Two recent documentaries, two different coasts, one scary enemy, and hundreds of hours of footage. This is the history and legacy of the AIDS crisis in North America, as told by the cameras and concerned filmmakers who were there.
This isn't a post about feminism specifically, but it is about an item some feminists hold near and dear: penises. The U.S. government's Center for Disease Control (CDC) is considering promoting routine circumcision of all American males. They hope cutting off men's foreskins will also cut their risk of transmitting HIV/AIDS. But the CDC's study shows that circumcision does not reduce HIV transmission among the group most at risk in the U.S.: gay males.
Almost 80 percent of American males are circumcised already and many consider circumcision a routine surgery for cultural reasons as well as to reduce the risk of infection. But some people, especially some men who had no say in the matter, push back against the norm.
Obviously, anything that science can do to stem the AIDS epidemic is a welcome discovery. But it's not clear at all that recommending all American males get circumcised would have a significant impact on HIV in America. Groundbreaking studies showed that in Africa, circumcision could reduce transmission of HIV up to 50 percent. But those studies focused on heterosexual sex. The CDC found that the HIV transmission rate among American gay men was the same regardless of whether or not they possessed a foreskin. It looks like circumcision doesn't provide the same protection against AIDS during anal sex as it does during vaginal.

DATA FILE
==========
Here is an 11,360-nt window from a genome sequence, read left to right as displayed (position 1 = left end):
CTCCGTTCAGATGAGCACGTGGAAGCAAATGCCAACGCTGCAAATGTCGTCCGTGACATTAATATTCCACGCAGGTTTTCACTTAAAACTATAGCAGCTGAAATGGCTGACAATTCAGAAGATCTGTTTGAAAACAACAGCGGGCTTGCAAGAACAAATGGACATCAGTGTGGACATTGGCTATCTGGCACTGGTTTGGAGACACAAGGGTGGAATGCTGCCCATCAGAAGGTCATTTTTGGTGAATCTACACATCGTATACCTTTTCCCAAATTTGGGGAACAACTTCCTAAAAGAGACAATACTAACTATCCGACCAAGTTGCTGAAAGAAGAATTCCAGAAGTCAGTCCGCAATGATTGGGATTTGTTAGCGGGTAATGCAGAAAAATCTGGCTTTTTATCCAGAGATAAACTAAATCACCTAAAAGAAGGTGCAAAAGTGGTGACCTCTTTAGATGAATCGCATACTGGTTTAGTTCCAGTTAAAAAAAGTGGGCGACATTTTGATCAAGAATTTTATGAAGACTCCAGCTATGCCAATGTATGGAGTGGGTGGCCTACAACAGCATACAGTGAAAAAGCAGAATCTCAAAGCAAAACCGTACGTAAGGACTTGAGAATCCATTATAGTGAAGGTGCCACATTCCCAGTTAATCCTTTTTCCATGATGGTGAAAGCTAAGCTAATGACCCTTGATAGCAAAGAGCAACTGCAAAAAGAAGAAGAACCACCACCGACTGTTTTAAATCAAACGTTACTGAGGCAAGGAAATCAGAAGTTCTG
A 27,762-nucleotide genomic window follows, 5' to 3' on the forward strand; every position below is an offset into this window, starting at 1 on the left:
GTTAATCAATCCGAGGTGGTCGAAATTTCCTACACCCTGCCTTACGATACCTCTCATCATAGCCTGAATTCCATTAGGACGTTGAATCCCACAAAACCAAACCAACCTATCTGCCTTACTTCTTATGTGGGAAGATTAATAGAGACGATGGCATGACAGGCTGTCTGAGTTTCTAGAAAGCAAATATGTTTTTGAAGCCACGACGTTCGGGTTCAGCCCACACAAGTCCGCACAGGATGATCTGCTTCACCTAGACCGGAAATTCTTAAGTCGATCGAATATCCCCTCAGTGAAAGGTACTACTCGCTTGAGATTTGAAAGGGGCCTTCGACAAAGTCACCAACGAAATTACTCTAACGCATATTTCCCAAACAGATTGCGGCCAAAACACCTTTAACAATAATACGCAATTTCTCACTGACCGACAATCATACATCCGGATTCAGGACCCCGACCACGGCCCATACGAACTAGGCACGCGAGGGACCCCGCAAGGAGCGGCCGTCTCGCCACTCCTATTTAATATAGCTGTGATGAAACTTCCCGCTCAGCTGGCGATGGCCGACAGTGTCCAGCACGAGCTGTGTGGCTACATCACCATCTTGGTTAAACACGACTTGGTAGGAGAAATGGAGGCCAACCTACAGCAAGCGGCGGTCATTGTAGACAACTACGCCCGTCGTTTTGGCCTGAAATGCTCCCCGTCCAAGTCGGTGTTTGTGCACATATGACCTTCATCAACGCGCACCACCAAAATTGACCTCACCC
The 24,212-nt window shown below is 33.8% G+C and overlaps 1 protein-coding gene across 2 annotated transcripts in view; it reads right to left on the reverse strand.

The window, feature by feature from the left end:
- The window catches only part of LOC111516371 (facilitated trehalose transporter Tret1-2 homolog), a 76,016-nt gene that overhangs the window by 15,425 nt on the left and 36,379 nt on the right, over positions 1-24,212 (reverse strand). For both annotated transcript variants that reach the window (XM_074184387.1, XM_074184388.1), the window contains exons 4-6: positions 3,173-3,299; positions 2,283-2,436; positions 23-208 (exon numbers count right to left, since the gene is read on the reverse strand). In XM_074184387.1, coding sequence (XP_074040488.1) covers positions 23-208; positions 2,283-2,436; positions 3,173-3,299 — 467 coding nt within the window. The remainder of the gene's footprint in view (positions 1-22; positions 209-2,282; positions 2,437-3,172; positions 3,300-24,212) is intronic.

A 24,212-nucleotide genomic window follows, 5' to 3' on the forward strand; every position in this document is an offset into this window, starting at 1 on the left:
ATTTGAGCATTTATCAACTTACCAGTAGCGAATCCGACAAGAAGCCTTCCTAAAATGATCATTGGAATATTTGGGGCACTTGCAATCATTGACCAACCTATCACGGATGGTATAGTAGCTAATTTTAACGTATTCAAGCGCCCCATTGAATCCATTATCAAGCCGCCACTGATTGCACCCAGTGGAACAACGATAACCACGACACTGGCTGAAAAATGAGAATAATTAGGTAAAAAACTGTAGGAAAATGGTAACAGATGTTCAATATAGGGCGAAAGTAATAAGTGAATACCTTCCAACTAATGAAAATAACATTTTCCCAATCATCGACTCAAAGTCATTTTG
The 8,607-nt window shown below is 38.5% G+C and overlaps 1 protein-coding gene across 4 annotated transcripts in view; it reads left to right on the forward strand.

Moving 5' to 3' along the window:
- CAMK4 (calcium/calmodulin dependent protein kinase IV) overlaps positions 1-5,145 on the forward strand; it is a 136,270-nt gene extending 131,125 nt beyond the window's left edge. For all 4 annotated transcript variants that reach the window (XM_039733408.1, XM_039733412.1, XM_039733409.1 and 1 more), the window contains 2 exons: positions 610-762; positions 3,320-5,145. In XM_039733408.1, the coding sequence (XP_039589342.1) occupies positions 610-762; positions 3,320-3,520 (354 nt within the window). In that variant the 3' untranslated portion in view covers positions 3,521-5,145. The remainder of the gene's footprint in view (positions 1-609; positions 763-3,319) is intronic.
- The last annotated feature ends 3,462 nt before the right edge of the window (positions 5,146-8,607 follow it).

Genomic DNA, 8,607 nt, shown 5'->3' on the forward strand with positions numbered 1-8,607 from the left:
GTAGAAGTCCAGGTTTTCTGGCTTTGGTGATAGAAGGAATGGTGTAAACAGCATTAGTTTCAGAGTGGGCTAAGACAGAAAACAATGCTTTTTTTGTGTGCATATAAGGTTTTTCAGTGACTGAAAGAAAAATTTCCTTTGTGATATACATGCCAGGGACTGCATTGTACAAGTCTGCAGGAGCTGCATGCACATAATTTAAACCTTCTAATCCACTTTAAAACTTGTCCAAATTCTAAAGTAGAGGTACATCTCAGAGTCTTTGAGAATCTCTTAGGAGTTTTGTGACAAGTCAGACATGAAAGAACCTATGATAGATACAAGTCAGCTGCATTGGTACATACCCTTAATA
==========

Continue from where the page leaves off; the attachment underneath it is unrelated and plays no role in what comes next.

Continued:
Personally, I find it troubling to promote a surgical procedure on millions of people without their consent (even if they're too young to do anything more than pee and gurgle) without some solid stats proving it could save their lives later on. It's bunk to recommend circumcising all men based on research showing it may only benefit the straights.